(Boris Books, 96pp, RRP $14.95 Australian, ISBN 1 876668 01 6)
Anne Edgeworth (Godfrey-Smith) was born Anne McIntyre in Launceston, Tasmania. She has led an interesting existence as scientist (biochemistry), mother (two sons), theatre director, university tutor (English literature), community radio (ArtSound FM 103.1), writer-in-residence. She has had two selections of poetry published (The Road to Leongatha, Kardoorair Press, 1996 and Poems of Canberra CD and booklet, ArtSound FM, 1997) as well as being published in a number of anthologies. She is the author of a history of the Canberra Repertory Society The Cost of Jazz Garters, 1992, second edition, 1995.
Based in Canberra since 1954, she was awarded the Canberra Citizen of the Year in 1994 for services to the arts. In 1998 she, with two others, was awarded the Sydney University Alumni Award for community service over many years.
Beverley Wood's visual responses to Anne's poems have been a natural and inspirational experience. A long-time friend and admirer of Anne's work she has been challenged to put these responses into another art form — hence the drawings and monoprints.
Like Anne she has a lifetime involvement in the arts and both are regular supporters of varied arts activities in the national capital. Her commercial art work is extensive, her paintings and her drawings have been acquired in Queensland and ACT collections, and as an art educator, more recently at Canberra Girls' Grammar School and The University of Canberra she has influenced many in their art experiences and careers.
The drawings reproduced in this book are part of a wider collection inspired by poems of Anne Edgeworth.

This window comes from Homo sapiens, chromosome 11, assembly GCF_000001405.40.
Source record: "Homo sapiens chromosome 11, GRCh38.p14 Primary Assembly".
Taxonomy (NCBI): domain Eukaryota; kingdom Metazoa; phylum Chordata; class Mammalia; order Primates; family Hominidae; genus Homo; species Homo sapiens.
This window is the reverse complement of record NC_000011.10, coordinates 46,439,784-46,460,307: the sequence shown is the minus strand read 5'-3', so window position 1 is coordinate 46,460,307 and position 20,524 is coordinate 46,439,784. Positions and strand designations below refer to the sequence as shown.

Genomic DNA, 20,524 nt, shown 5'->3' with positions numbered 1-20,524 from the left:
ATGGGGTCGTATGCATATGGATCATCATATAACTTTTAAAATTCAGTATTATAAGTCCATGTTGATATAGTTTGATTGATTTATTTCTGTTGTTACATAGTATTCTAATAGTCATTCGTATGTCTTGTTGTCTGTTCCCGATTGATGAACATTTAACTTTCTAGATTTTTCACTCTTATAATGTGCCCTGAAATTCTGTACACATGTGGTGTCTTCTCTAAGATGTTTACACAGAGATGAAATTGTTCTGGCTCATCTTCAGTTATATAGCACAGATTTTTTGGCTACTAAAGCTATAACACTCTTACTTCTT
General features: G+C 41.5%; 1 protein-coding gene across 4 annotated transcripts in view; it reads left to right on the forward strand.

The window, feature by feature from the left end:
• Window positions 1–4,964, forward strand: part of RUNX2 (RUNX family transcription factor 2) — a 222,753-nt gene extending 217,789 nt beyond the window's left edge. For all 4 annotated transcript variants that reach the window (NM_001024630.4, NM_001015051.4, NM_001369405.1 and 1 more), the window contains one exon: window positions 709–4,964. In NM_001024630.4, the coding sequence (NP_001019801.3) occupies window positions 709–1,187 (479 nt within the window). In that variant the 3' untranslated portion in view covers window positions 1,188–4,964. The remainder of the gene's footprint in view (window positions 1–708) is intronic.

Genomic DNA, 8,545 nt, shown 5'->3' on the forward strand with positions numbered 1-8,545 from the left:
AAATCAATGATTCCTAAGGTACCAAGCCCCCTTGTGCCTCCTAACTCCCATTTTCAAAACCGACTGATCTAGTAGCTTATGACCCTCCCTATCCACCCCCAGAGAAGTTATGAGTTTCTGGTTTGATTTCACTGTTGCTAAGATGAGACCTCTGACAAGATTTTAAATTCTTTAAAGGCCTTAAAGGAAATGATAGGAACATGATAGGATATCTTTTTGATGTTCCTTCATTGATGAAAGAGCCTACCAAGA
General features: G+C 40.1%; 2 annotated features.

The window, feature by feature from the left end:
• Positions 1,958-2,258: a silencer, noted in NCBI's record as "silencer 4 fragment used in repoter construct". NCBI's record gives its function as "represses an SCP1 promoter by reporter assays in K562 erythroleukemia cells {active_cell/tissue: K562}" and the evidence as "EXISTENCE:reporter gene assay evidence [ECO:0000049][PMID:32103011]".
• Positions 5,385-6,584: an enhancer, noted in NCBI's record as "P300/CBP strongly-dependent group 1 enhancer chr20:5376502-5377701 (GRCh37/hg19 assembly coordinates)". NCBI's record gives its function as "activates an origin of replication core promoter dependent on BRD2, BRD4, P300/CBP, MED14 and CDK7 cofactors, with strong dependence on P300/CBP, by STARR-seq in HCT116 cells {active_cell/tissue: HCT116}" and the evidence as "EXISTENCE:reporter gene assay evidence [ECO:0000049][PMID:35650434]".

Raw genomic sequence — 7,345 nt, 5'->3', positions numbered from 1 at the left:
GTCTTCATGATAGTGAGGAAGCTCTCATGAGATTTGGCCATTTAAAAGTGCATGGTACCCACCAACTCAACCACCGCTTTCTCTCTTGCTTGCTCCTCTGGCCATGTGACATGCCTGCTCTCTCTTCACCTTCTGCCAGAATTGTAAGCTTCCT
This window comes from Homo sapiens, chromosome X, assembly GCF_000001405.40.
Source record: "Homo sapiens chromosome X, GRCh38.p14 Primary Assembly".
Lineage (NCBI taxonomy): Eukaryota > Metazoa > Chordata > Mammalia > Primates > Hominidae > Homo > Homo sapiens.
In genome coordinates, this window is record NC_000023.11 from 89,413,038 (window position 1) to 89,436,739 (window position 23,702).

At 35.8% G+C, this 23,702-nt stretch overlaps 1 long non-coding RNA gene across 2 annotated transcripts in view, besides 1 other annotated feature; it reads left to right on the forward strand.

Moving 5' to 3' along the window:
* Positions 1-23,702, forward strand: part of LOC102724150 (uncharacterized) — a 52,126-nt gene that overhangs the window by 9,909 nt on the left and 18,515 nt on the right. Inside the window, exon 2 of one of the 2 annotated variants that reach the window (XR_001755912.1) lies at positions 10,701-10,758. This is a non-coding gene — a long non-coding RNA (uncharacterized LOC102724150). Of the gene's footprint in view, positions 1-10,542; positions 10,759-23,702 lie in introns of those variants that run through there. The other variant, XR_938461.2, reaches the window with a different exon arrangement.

Turtles All the Way Down contains 52 poems by Anne Edgeworth, on themes from environment, politics, relationships and cats.
Here are three of the poems.
North west of Canberra Avenue,
sharp against midday blue,
three verticals —
The nearest, hand-hewn stone,
topped by a cross,
points heavenward hopefully, above austere
Dwarfed by the next — an outsize pyramid
of four steel struts that bear
flagpole and flag bent
above a seat of government,
its occupants hid
from those who put them there;
Inside this Hideout on the Hill,
emptied of vision, courage and compassion,
they parrot on, each after their own fashion;
Even the flag hangs its head
to hear them cringe and scurry at the nod
of distant masters and their money God;
The third, tallest of all, remote
on its high hill, spews out
on every screen:
"Buy! Buy!" "Win! Win!"
for a third world nation
of scared, bemused citizenry, who sit
Why does this giant stand
behind me, a line
taut in one huge black hand—?
This act is mine!
I’ll twitch it hard and cry:
"Why don’t you go?" ...
What’s this? ... Can it be I
am tied to him? ... O no ...
My head—and hands—and feet—
each have their string ...
I, instrument, repeat
He who manipulates
these sobs that tear
my own despair—?
Now, not his will but mine will
tug and break
myself free, line by line,
myself unmake ...
Till finally, I’m free,
though dying here ...
He dead too—without me
no puppeteer ...
He lifts the dead Pierrot
into the wings,
repairs his broken strings
for the next show.
I am four years old, I belong
nowhere, I dive into leaves, my tongue
curls round beautiful words, phrases hung
just out of reach as I climb
and elude me till next time;
There’s jonquil, damp earth smell, heady plum
blossom roaring with bees, raspberry canes
jungle for hunters to hide in, stones
fitting small hands smoothly—hers and mine once
and forever, this four year old wearing
Indian feathers, with bow and arrows in the clearing,
dancing on the outhouse roof daring
invaders to combat ...
for the next hill
today she tugs at my arm ...
keep up still,
but only just, as she splashes across the pool
hunting treasures in water talk.
one day she’ll be so far ahead of me
I will not catch up with her at all ...
Copyright © Anne Edgeworth, 1999
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